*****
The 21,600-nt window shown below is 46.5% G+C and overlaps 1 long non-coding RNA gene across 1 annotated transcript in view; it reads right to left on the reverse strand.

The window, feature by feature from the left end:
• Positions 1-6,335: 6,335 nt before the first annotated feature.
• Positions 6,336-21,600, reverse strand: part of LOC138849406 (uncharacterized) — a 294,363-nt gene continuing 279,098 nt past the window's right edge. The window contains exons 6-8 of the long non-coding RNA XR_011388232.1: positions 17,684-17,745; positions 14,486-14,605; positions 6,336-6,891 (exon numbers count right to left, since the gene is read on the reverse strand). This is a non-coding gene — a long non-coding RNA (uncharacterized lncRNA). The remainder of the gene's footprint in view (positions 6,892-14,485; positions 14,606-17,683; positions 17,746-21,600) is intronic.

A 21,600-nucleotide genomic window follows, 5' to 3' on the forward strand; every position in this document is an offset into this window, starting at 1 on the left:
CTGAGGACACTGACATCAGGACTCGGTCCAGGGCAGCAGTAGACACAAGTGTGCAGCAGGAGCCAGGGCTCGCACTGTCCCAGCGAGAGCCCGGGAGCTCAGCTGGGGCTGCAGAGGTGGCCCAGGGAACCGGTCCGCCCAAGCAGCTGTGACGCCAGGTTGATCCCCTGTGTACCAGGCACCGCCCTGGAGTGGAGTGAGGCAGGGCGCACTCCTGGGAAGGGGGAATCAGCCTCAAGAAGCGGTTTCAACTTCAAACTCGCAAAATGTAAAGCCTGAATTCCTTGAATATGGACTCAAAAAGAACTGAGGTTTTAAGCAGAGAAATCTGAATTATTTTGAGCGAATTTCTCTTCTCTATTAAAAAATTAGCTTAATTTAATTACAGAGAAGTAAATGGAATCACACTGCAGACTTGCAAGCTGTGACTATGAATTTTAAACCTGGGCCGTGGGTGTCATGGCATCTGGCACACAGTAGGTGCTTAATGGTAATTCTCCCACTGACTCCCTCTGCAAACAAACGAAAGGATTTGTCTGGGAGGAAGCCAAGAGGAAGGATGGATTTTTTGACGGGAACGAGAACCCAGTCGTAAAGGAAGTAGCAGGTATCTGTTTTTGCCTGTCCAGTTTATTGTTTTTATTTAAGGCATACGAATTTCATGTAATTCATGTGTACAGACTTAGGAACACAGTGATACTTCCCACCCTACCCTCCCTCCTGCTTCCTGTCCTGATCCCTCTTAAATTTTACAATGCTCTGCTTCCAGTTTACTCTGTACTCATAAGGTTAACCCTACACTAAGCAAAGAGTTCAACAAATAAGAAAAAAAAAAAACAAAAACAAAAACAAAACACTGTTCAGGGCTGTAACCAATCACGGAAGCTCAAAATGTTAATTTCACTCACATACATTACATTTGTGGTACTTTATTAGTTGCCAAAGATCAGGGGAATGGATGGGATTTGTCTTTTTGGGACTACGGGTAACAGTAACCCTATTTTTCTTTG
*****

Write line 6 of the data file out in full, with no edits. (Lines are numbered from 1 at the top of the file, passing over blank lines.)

CTGAGGACACTGACATCAGGACTCGGTCCAGGGCAGCAGTAGACACAAGTGTGCAGCAGGAGCCAGGGCTCGCACTGTCCCAGCGAGAGCCCGGGAGCTCAGCTGGGGCTGCAGAGGTGGCCCAGGGAACCGGTCCGCCCAAGCAGCTGTGACGCCAGGTTGATCCCCTGTGTACCAGGCACCGCCCTGGAGTGGAGTGAGGCAGGGCGCACTCCTGGGAAGGGGGAATCAGCCTCAAGAAGCGGTTTCAACTTCAAACTCGCAAAATGTAAAGCCTGAATTCCTTGAATATGGACTCAAAAAGAACTGAGGTTTTAAGCAGAGAAATCTGAATTATTTTGAGCGAATTTCTCTTCTCTATTAAAAAATTAGCTTAATTTAATTACAGAGAAGTAAATGGAATCACACTGCAGACTTGCAAGCTGTGACTATGAATTTTAAACCTGGGCCGTGGGTGTCATGGCATCTGGCACACAGTAGGTGCTTAATGGTAATTCTCCCACTGACTCCCTCTGCAAACAAACGAAAGGATTTGTCTGGGAGGAAGCCAAGAGGAAGGATGGATTTTTTGACGGGAACGAGAACCCAGTCGTAAAGGAAGTAGCAGGTATCTGTTTTTGCCTGTCCAGTTTATTGTTTTTATTTAAGGCATACGAATTTCATGTAATTCATGTGTACAGACTTAGGAACACAGTGATACTTCCCACCCTACCCTCCCTCCTGCTTCCTGTCCTGATCCCTCTTAAATTTTACAATGCTCTGCTTCCAGTTTACTCTGTACTCATAAGGTTAACCCTACACTAAGCAAAGAGTTCAACAAATAAGAAAAAAAAAAAACAAAAACAAAAACAAAACACTGTTCAGGGCTGTAACCAATCACGGAAGCTCAAAATGTTAATTTCACTCACATACATTACATTTGTGGTACTTTATTAGTTGCCAAAGATCAGGGGAATGGATGGGATTTGTCTTTTTGGGACTACGGGTAACAGTAACCCTATTTTTCTTTG